More and more website developers are using JavaScript frameworks and libraries these days, but a lot of JavaScript websites fail in Google search results, even though they are rather popular. To avoid this, a true SEO professional has to understand JavaScript and its potential impact on a website’s search performance.

In this post, I will try to explain what JavaScript means in plain English, and tell you about five vital points that every SEO specialist should consider when working with a JavaScript-based website.

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What is JavaScript?

Let’s begin by clarifying terms here.

Being the most popular programming language for developing websites (according to the Business Insider 2018 Survey), JavaScript uses frameworks to create interactive web pages by controlling the behavior of different elements on the page. In other words, it makes web pages dynamic and interactive.

Initially, developers implemented its frameworks in browsers on the client side only, but these days the code is built into the server side as well.

JavaScript can be placed within an HTML document, or developers may make a link or reference to it.

HTML is Hypertext Markup Language. Its goal is to organize content and reflect its structure, mentioning all text elements, such as headlines and sub headlines (H1, H2,.., H6), paragraphs, bullet points and other formatting details.

Another abbreviation for modern SEO specialists who are brave enough to learn JavaScript basics is Document Object Model (DOM). A browser takes a series of steps to render the page after receiving the HTML document. This series of steps basically makes up DOM.

So, when Google receives an HTML document, it identifies whether there are any JavaScript elements. After that, a browser initiates DOM to give the search engines the opportunity to render the web page.

Use Internal Linking Correctly

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An internal linking strategy is a sure way to show your website architecture to web crawlers, and to point to the most important web pages.

Be careful here to not replace internal linking with JavaScript on click events. Although crawlers are very likely to find and crawl end URLs, they will not associate on click events with the global navigation of a website.

It is vital for internal linking to be enabled with regular anchor tags within the HTML, for the DOM to allow users to traverse the site.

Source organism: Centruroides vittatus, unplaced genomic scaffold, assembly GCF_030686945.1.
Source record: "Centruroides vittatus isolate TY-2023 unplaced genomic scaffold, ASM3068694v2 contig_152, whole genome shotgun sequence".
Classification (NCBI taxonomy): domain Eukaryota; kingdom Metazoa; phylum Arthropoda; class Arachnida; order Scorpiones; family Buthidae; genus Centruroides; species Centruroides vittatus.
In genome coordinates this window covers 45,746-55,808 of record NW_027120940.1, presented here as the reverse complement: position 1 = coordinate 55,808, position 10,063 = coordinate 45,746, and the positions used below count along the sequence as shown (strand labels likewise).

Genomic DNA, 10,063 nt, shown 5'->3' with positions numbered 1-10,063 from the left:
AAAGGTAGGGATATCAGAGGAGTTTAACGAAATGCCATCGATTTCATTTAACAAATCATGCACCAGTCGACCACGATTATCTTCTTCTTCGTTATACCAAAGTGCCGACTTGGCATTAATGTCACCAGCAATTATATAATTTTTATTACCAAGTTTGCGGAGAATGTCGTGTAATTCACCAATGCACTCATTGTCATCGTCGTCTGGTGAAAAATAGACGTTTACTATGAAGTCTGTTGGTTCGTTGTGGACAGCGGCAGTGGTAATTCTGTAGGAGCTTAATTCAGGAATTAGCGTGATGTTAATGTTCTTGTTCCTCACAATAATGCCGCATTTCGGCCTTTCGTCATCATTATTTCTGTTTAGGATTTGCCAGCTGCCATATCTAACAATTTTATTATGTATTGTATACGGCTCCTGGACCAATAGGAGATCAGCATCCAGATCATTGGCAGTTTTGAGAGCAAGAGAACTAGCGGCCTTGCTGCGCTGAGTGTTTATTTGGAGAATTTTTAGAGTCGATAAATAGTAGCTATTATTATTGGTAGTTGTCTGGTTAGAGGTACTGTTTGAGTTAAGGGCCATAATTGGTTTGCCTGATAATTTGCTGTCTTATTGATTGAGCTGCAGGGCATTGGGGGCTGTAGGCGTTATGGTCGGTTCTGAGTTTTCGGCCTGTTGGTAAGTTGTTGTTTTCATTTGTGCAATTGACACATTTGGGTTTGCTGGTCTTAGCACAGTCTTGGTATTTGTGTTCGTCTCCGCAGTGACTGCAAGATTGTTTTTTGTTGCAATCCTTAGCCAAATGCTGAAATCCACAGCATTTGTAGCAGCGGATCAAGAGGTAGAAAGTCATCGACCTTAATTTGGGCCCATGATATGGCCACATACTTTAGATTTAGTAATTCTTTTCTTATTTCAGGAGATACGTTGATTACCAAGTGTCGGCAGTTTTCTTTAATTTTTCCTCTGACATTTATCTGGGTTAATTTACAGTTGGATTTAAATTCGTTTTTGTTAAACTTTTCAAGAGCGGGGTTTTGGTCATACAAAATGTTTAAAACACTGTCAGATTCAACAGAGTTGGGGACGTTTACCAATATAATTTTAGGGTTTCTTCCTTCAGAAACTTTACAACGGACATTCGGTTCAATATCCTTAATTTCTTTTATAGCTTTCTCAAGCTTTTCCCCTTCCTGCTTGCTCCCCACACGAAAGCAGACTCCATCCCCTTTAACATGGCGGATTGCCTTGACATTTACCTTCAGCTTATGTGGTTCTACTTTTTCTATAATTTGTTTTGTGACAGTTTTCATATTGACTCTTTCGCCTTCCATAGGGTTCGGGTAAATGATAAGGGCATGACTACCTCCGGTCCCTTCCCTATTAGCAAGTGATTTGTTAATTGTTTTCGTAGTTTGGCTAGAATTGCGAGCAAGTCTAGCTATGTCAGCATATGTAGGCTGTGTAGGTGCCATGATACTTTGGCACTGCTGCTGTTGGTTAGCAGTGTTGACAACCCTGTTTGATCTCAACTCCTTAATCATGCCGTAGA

HTML Snapshots

The relationship history of HTML snapshots with Google is long and controversial.

You should know that Google recommends avoiding HTML snapshots (although search engines still support these elements).

However, diligent SEO specialists should be familiar with HTML snapshots, as they could be helpful in a couple of situations.

For instance, you may show HTML snapshots to web crawlers when they cannot grasp the JavaScript on your website. This usually happens because of some coding mistakes. It is better to provide search engines with HTML snapshots, than to leave your context unindexed.

Try to avoid such situations by consulting with the development team and devising backup plans together. Consider installing a user-agent detection on the server side to show the HTML snapshot to both bots and users in emergency cases.

Show Your Javascript to Search Engines

Every SEO specialist knows how important it is to provide Google search engines with a correct robots.txt file, to ensure optimal crawling opportunities. The critical point here is to show a web page to crawlers in precisely the same way you show it to users.

In the worst-case scenario, Google will interpret this dissonance as cloaking and will remove the website from its index.

To avoid unpleasant consequences, always provide search engines with access to the resources they need to fully understand the user experience.

If there are pages you want hidden from search engines, always consult with the development team.

Pay Attention to URL Structure